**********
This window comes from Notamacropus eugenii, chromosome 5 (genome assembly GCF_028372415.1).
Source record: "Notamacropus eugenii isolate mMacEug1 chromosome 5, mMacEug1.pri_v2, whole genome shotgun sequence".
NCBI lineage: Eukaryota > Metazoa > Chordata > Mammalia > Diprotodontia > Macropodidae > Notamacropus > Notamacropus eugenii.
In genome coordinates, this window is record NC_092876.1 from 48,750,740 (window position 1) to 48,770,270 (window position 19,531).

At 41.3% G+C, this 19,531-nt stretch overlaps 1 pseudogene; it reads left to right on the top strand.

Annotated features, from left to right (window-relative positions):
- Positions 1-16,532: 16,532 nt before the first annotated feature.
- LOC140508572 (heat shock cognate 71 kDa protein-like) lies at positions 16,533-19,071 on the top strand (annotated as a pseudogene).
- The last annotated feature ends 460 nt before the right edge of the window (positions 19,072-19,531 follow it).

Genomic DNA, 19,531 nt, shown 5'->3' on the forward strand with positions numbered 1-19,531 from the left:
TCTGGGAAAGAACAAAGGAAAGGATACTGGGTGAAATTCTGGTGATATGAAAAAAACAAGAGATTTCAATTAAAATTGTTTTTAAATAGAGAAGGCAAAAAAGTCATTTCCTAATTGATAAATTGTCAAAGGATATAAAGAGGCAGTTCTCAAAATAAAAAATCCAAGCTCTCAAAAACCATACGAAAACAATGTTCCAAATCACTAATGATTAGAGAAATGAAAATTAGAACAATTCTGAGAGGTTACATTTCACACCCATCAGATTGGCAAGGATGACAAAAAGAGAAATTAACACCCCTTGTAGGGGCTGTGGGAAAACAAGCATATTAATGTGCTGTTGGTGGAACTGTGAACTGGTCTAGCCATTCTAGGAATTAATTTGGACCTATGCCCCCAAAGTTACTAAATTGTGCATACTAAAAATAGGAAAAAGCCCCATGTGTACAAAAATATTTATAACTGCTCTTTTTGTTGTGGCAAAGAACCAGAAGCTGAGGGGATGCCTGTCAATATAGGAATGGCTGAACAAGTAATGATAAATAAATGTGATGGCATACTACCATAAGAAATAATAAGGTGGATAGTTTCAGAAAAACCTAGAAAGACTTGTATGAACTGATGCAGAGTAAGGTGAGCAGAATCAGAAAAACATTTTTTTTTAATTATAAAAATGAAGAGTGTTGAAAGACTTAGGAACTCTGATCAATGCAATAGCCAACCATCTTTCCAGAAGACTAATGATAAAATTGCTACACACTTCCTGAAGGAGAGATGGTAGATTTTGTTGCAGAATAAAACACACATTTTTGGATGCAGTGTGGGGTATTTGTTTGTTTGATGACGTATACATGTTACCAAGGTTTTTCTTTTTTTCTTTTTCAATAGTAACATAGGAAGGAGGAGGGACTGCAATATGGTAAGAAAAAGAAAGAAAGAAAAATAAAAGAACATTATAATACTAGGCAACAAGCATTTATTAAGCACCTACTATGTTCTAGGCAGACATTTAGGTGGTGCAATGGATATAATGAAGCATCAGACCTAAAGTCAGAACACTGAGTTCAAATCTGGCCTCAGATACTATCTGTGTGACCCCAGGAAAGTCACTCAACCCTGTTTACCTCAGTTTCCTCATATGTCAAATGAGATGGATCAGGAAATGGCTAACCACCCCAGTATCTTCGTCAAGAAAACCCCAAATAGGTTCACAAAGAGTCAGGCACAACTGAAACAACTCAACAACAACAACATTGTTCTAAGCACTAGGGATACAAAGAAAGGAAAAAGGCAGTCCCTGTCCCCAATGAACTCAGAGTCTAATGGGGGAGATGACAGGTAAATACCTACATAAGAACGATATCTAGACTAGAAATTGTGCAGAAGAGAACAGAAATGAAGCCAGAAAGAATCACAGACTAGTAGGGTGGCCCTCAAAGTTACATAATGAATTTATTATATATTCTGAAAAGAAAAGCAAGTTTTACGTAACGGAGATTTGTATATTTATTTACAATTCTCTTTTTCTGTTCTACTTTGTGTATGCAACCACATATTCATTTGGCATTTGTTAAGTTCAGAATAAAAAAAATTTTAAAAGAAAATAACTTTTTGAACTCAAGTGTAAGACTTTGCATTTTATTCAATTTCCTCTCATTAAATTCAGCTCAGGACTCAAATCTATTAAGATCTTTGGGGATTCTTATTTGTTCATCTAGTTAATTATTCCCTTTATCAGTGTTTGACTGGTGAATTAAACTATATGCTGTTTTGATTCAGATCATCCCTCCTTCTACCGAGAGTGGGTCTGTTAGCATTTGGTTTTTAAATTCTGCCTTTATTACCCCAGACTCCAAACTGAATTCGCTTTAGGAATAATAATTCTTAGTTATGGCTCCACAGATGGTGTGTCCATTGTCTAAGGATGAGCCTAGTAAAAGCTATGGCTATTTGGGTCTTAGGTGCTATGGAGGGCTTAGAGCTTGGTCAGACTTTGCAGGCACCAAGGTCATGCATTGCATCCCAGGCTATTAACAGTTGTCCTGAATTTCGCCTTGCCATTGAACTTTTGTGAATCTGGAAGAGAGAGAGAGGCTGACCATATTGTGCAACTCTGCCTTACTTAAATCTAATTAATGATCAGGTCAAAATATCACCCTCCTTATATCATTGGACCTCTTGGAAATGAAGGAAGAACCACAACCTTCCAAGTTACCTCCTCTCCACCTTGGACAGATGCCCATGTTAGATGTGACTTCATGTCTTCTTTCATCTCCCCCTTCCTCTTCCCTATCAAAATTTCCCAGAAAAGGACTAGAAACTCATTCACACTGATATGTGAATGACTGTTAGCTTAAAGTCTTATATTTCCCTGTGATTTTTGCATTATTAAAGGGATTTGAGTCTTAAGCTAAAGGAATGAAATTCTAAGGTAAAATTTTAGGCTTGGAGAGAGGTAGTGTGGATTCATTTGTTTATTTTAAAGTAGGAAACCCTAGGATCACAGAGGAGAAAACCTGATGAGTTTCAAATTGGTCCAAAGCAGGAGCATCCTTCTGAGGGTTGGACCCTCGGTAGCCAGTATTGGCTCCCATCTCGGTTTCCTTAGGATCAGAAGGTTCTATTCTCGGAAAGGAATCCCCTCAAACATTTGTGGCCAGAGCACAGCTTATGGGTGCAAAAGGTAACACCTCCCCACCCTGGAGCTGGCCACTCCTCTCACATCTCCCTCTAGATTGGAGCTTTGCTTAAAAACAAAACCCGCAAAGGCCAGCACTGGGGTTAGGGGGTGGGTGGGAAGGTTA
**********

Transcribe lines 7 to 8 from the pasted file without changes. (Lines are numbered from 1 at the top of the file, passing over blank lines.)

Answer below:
- Positions 1-16,532: 16,532 nt before the first annotated feature.
- LOC140508572 (heat shock cognate 71 kDa protein-like) lies at positions 16,533-19,071 on the top strand (annotated as a pseudogene).